Any production in January or February tempts the weather gods for interference, and that was the case this time. The original date for the opening of Doubt: A Parable at Lee Street Theatre was Thursday January 19, but our big snowstorm snuffed out that night’s activities.

Doubt, written by John Patrick Shanley, was the basis of a well-received movie in 2008 starring Meryl Streep and Philip Seymour Hoffman, which will be the way most of the audience would know about the play. Set in 1964, the subjects of racial and ethnic tension, and sexual abuse by priests, are much with us today. I recommend a look at the script, which you can read online. The play and movie have garnered many awards and much critical acclaim.

This production is by the St. Thomas Players, who are a part of the Center for Faith & the Arts. Director Claudia Galup opened the proceedings with a brief talk. This play is well-suited to small theatre groups as there are only four parts, simple costumes and props, and no need for set changes. Father Brendan Flynn was performed by Bill Reilly, a veteran of two previous Lee Street plays. He also works with XOXO in Charlotte, Three Bone Theatre, Davidson Community Players, and the Warehouse Performing Arts Center. Sister Alysius Beauvier’s role was taken on by Becky Lippard, who bears a remarkable resemblance to Queen Victoria, which helped with the imperious bearing of her character. Sister James was performed by Emma Rose. Miller was played by Lillie Oden, making her debut with Lee Street Theatre, though she has extensive acting experience, having won a Metrolina Theatre Association Award as Best Actress in a Drama.

The play opens with Father Flynn giving a sermon about doubt, complete with a rather grizzly parable about a shipwreck survivor clinging to life. This dramatic story rather sets the mood, although the play does have some sparks of humor here and there. Next, we meet Sister Alysius, or as Catholic school kids would say, Atilla the Nun. She disapproves of ballpoint pens (which, much to her irritation, Father Flynn uses to jot notes for a future sermon about intolerance!), Frosty the Snowman, secular music, boys, ice cream, wine, and pretty much anything enjoyable and fun. This goes with the set décor, which includes two rather gory crucifixes. She had her bit of worldly life some years before, but lost her husband fighting in Italy in The War. Her lowly place in the Catholic hierarchy, where being female is not to one’s advantage, clearly irks her in ways she can only address in a sideways fashion. Years of dealing with fractious working-class students, divided ethnically between Irish and Italians, did not mellow her attitude.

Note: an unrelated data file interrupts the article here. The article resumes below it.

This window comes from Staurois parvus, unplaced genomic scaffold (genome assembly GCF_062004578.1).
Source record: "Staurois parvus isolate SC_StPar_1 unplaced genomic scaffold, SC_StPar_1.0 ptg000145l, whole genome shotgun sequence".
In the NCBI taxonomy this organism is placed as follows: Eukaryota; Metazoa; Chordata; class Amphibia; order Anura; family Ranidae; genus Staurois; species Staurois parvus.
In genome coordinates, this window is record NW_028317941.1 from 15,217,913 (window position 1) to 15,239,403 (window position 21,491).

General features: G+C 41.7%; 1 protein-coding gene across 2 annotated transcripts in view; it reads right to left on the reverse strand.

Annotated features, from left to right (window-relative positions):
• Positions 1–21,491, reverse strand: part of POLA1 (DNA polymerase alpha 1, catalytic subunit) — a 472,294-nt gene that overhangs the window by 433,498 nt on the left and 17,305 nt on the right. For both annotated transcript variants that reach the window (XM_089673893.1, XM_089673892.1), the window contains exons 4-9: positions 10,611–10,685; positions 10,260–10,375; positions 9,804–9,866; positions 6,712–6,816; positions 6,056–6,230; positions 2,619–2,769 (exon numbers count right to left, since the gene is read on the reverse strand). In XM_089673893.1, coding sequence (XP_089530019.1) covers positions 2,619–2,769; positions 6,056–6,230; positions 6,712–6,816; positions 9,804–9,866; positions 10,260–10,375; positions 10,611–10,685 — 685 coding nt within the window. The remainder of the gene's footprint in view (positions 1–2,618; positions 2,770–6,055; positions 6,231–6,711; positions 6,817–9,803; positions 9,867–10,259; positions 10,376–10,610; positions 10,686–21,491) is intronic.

The meat of the matter starts when Sister James comes to Sister Alysius’ office to report that she saw Father Flynn take the only African American student at the school to the rectory, and when the student came back to class, he was depressed, and smelled of wine. Sister Alysius became suspicious immediately of abuse; Father Flynn had been transferred from other parishes several times in the last few years. The rest of the play takes this topic on – I don’t want to spoil the storyline, as it is quite simple and straightforward. The main issues are the lack of direct evidence, the reliance on suspicion and character judgement, and the credibility of Father Flynn’s denials and counter story. Anyone who has been through a trial knows how difficult this territory can be, and in the absence of any formal due process, it becomes even more parlous.

The quality of the acting was of a fine standard; the diction was clear and, in the small space, easily understood. All the actors were believable in their roles, which given the nature of the text, was not as difficult as in some other plays. Many of us have known characters not terribly unlike the nuns and the priest, as well as the mother of the child in question.

The critical matter in the arc of the drama is in the slow evolution of tone, from a beginning of a relaxed nature, to gradually increased tension, culminating in some quite angry nun-on-priest action (so to speak). There’s a suitable denouement for decompression at the end. While there is not time in the play for a complex investigation of priestly sexual abuse, the script certainly serves to give the actors something to chew on, and for the audience to ponder. The delicate point, well managed by the actors and director, is to preserve the ambiguity and subtlety in a subject prone to strong feelings and major preconceptions. It is easy to wonder why the Catholic Church handled sexual crimes by simply shuffling priests from parish to parish, or giving them promotions; perhaps this play gives some perspective on how that could happen.

I enjoyed this production and recommend it to all in the area.

Doubt: A Parable continues through Saturday, January 27. For more details on this production, please view the sidebar.